A Conservative minister has voiced concerns over plans to ban extremist speakers from university campuses, turning a row between the coalition partners into a Conservative party split.
The difference of opinion has been ongoing for some time, but the issue was brought to the fore with the revelation of Jihadi John’s true identity. He was discovered last week to be Mohammed Emwazi, a former Londoner who studied computer science at Westminster University, which has a long history of links with extremism. It was while he was engaged in his studies that Emwazi was radicalised.
Greg Clarke, the Conservative universities and skills minister, has relayed his concerns that the plan to ban extremists may prove unworkable, the Times has reported. According to sources, his intervention provoked a furious response from David Cameron and from the Home Secretary, Theresa May. One witnessed described the ensuing fracas as a “rare example of genuine disagreement, openly expressed”.
Writing for the Sunday Times, May has expressed strong support for the idea, saying “If colleges and universities did not realise before what we are up against they should now. We are not talking about regulating legitimate debate – we’re saying we need to do more to stop radicalisation on campus.”
Previous dissent on the issue appeared to lie on coalition lines, with the Conservatives in favour of a ban and Liberal Democrats opposing. The Liberals have insisted that it ought to be up to universities to decide who to ban, and who to engage in debate with.
One Lib Dem source told the Guardian: “There is a power in rational, thoughtful debate changing impressionable minds. Sometimes it is better to defeat these ideas in argument rather than simply banning someone. That can simply drive the debate underground or off campus to somewhere else. If anyone is inciting violence that is already unlawful, and if a university believes someone should be banned they should be open to do that.”
Conservative chairman Grant Shapps has accused business secretary Vince Cable of trying to water down guidance handed to universities, telling Sky News “Yes there is a difference. The Conservatives think there needs to be proper, decent, tough rules that don’t ban free speech, but do ban preaching death.”
The government has already passed legislation which imposes a statutory requirement on universities and other public bodies to prevent terrorism. But they are struggling to agree on wording for guidance to be issued to universities detailing exactly how that should be done. The unmasking of Emwazi has brought the issue to the forefront.
On the day that Emwazi’s identity was revealed, Westminster University was forced to postpone a talk by a shiekh known for his homophobic views. According to the Henry Jackson Society, over the last three years the University has played host to speakers with radical Islamist views no less than 22 times.
Universities have been lobbying hard for flexibility, meeting with both Mr Clarke and Mr Cable, as they believe that they already take the problem of Islamic extremism seriously. Nicola Dandridge, chief executive of Universities UK, said: “Universities take the issue of violent extremism very seriously.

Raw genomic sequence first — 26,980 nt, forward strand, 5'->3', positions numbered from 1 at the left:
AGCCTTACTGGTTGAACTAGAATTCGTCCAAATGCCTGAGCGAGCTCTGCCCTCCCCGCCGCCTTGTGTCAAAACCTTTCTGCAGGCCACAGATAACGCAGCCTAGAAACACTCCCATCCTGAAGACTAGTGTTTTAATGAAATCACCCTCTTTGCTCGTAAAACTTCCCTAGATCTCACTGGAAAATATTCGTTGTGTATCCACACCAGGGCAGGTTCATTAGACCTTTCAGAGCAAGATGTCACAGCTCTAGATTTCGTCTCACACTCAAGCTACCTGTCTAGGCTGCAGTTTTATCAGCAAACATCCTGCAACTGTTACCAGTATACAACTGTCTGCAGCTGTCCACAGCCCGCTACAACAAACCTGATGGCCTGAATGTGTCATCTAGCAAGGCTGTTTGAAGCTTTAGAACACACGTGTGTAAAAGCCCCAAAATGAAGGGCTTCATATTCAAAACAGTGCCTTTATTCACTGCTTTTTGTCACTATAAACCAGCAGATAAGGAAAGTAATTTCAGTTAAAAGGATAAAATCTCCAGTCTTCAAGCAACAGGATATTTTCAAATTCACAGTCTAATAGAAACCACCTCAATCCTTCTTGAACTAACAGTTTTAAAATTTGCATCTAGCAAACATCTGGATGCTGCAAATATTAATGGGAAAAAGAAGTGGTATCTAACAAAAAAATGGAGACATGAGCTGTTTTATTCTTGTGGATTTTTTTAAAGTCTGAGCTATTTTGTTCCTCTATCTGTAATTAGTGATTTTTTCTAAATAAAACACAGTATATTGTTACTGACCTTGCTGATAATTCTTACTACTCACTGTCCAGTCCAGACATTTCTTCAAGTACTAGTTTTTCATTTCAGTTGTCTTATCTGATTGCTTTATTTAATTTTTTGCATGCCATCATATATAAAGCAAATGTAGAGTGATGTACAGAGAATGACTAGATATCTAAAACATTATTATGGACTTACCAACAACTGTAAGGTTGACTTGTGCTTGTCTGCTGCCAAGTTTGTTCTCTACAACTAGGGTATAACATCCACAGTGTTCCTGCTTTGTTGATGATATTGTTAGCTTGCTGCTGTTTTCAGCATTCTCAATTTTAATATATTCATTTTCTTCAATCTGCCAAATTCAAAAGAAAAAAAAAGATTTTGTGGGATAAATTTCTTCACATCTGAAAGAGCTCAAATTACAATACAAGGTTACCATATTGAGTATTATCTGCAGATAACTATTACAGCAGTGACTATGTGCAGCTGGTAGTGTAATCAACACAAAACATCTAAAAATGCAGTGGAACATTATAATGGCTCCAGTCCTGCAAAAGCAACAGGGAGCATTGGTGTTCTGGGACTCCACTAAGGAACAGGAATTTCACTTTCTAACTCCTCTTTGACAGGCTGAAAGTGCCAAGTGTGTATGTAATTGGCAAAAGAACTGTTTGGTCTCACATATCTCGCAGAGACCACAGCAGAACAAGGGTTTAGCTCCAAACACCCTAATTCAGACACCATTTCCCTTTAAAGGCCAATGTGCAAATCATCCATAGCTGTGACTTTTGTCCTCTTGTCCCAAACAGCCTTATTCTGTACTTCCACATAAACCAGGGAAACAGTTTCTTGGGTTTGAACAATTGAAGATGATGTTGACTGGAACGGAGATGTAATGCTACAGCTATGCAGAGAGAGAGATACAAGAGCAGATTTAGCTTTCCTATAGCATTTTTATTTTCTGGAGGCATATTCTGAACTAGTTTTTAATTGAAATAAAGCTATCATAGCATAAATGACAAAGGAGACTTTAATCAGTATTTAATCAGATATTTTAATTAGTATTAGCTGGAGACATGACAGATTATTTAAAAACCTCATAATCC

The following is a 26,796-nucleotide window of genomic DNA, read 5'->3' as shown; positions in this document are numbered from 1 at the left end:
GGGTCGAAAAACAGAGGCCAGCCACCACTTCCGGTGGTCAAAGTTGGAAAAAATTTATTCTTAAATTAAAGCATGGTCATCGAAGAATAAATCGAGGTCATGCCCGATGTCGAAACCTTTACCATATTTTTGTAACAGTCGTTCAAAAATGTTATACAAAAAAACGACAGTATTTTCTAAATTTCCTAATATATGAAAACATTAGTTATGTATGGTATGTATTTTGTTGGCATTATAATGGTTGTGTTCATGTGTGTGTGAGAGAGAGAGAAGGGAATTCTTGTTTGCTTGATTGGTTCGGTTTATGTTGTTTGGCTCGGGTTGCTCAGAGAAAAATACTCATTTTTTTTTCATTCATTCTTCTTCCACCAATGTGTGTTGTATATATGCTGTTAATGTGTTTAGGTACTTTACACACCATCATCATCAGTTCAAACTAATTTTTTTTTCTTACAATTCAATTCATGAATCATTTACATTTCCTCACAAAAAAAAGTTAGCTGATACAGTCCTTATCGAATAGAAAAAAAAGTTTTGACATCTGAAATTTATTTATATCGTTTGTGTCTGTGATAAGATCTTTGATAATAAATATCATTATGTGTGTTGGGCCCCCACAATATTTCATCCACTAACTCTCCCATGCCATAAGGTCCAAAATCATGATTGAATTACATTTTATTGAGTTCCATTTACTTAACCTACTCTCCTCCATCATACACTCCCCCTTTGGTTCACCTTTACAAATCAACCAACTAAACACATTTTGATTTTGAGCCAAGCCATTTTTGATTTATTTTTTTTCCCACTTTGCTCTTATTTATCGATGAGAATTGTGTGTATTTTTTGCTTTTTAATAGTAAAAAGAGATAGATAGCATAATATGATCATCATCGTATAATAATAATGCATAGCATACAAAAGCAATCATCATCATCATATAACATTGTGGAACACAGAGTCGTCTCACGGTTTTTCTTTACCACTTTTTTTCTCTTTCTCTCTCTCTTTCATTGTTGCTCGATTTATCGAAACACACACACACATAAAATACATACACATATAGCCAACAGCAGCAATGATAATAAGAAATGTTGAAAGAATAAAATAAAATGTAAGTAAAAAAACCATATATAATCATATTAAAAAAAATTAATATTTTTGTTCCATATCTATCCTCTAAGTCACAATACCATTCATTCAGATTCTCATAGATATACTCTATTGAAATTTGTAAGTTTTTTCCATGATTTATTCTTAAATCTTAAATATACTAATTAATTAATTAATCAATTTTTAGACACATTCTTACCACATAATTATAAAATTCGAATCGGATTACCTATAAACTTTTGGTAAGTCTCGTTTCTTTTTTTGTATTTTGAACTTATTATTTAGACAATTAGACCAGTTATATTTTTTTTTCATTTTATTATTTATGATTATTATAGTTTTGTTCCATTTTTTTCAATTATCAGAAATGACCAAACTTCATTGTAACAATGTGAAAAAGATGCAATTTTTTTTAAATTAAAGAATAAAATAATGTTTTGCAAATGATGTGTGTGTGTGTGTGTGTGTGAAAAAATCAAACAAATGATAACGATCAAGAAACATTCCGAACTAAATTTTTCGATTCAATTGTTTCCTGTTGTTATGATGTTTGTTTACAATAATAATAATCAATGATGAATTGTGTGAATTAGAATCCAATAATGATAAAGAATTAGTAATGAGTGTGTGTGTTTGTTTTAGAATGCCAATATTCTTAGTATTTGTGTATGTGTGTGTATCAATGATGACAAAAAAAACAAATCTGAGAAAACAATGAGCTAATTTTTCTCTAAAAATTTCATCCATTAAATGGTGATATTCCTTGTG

“The sector has engaged extensively with the government’s Prevent agenda and there are strong partnerships with the police and security services. Universities UK is involved in the ongoing discussions about the government’s proposed statutory guidance. We do not believe there to be a simple, either/or dichotomy between taking steps to tackle violent extremism on the one hand, and balancing freedom of speech on the other.
“Universities already do a significant amount of work in this area and Universities UK’s priority will be to ensure that there is an appropriate . . . balance.”
However the vice-chancellors’ trade body itself came under fire for getting that balance wrong two years ago when it ruled that it was ok for speakers to insist on audiences being segregated, as long as men and women were placed side by side, rather than having women at the back. Michael Gove, then education secretary lambasted the ruling, saying it was “pandering to extremism”.
And liberal journalist Brendan O’Neill has suggested that the problem with extremism on campus lies not with visiting speakers, but with the institutions themselves. In his Spiked editorial yesterday, he wrote: “The current obsession with hate preachers, and the notion that they’re stealing through the academy and corrupting minds, dodges the far bigger problem of intellectual and moral corrosion within the academy itself, the emergence over the past 30 years of a relativistic, ‘safe’ climate that actively discourages the elevation of any way of thinking over any other and calls into question the value of knowledge itself.
“When Cameron and others say we must ban hate preachers, they’re missing the point, and making the problem worse. Rather than think about how we might re-fortify the academy, and breathe life back into the Enlightenment side in the battle of ideas, they avoid the battle of ideas entirely in favour of silencing those who spout Islamist rubbish. In doing so, they advertise their intellectual defensiveness, which can only further inflame those students who already think freedom is a sham and ‘the West’ is a hollow and phoney phenomenon.”